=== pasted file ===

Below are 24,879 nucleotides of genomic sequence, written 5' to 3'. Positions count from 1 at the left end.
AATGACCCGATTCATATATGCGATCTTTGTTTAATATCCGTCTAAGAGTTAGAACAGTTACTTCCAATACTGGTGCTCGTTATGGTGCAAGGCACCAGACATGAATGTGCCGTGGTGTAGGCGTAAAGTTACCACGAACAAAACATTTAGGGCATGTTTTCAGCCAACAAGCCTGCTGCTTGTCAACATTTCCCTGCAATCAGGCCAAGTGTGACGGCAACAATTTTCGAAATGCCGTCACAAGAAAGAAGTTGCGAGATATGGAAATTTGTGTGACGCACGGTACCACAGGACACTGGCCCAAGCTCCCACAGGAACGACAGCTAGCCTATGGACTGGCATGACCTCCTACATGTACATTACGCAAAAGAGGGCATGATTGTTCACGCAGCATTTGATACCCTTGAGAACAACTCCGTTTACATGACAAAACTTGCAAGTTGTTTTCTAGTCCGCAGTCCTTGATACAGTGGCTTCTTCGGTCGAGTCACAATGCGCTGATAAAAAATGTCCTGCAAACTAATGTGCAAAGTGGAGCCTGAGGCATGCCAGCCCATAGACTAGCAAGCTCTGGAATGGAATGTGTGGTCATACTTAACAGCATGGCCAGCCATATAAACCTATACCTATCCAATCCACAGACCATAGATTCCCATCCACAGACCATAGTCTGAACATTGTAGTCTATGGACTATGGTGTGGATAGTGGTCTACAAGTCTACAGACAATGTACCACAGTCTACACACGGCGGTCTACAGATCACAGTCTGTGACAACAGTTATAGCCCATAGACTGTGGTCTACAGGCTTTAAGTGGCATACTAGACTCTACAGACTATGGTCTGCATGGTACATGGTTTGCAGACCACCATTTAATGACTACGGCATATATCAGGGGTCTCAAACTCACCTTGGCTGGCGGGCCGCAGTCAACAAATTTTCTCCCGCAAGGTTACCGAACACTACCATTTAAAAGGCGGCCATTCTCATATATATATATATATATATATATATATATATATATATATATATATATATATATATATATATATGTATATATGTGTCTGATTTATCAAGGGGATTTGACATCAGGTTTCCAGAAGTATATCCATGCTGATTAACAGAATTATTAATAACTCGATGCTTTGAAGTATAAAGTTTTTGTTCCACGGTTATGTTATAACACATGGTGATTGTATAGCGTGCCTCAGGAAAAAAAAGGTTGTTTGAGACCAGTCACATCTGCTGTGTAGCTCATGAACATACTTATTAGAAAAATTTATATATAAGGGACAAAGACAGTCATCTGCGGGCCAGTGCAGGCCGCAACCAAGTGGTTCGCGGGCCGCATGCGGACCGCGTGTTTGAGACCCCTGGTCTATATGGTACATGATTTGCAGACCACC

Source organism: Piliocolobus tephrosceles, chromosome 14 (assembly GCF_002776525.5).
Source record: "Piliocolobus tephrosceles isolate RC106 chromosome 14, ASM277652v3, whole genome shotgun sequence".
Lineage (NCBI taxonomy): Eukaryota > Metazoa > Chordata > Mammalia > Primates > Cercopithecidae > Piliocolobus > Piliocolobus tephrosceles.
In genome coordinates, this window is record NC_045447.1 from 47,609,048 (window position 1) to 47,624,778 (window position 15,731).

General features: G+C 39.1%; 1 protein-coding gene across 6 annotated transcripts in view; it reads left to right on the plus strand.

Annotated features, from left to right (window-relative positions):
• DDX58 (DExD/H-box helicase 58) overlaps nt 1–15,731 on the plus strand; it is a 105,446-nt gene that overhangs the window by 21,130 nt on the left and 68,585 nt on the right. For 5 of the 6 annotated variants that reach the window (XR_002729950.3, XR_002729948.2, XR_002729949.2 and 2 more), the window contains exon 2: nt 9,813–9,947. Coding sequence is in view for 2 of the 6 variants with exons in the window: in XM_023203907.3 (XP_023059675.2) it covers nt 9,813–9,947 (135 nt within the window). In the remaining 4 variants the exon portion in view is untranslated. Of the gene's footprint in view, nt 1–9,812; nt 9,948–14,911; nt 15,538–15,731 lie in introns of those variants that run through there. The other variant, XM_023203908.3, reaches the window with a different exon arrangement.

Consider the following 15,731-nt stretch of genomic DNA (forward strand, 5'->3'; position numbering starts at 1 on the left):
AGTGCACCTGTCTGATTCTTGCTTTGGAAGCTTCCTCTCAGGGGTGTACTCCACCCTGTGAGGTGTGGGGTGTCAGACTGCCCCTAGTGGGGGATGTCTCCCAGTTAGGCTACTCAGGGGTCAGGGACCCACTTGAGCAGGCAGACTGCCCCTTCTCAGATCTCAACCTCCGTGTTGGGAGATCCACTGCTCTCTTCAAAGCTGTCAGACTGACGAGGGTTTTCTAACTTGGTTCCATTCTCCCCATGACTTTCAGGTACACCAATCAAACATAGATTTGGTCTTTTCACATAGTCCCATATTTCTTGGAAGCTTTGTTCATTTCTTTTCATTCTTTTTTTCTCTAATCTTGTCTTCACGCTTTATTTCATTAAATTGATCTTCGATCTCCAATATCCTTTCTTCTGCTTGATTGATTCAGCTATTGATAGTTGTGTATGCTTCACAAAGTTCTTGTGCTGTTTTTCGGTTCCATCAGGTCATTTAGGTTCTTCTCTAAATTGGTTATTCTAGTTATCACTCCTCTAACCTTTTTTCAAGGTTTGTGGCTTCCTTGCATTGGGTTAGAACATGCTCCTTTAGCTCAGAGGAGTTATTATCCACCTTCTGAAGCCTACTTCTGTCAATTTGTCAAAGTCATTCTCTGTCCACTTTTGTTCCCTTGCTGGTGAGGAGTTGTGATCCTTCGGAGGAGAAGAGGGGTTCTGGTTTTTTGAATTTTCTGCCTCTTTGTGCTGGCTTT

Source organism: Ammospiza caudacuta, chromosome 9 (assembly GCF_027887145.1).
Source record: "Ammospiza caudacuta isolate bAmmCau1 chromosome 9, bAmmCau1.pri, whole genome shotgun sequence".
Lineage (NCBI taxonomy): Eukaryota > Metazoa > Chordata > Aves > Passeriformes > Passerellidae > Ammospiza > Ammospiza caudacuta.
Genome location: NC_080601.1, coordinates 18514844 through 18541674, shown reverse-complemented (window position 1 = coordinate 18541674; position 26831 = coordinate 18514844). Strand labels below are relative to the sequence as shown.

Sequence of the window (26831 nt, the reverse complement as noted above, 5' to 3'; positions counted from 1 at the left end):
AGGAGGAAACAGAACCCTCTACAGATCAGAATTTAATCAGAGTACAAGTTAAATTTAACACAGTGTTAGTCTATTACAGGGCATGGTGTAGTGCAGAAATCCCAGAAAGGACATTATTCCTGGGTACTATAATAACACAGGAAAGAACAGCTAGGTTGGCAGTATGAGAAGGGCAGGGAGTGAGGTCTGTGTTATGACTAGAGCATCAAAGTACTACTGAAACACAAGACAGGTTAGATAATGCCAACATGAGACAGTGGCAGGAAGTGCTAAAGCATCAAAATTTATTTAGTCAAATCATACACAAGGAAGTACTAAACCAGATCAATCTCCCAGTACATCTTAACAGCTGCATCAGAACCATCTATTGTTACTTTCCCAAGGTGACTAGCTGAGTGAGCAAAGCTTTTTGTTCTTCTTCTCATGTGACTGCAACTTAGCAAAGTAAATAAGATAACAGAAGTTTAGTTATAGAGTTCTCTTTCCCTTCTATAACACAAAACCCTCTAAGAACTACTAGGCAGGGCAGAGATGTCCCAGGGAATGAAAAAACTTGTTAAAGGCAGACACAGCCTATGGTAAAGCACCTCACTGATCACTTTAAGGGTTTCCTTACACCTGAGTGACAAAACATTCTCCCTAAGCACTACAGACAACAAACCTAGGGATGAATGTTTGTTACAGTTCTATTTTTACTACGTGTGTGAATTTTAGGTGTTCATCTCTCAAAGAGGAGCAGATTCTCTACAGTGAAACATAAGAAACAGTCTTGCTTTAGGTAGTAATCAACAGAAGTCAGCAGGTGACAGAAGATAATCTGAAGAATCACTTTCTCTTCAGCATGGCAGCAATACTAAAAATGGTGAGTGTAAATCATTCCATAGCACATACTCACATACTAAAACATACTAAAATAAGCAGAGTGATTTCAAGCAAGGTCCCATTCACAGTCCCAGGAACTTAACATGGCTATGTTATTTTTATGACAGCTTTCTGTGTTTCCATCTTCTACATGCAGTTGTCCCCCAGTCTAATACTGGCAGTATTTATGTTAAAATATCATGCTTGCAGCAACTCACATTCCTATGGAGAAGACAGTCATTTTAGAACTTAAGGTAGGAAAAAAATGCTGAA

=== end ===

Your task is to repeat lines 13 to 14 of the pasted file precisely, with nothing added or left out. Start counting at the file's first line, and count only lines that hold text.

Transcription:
Source record: "Ammospiza caudacuta isolate bAmmCau1 chromosome 9, bAmmCau1.pri, whole genome shotgun sequence".
Lineage (NCBI taxonomy): Eukaryota > Metazoa > Chordata > Aves > Passeriformes > Passerellidae > Ammospiza > Ammospiza caudacuta.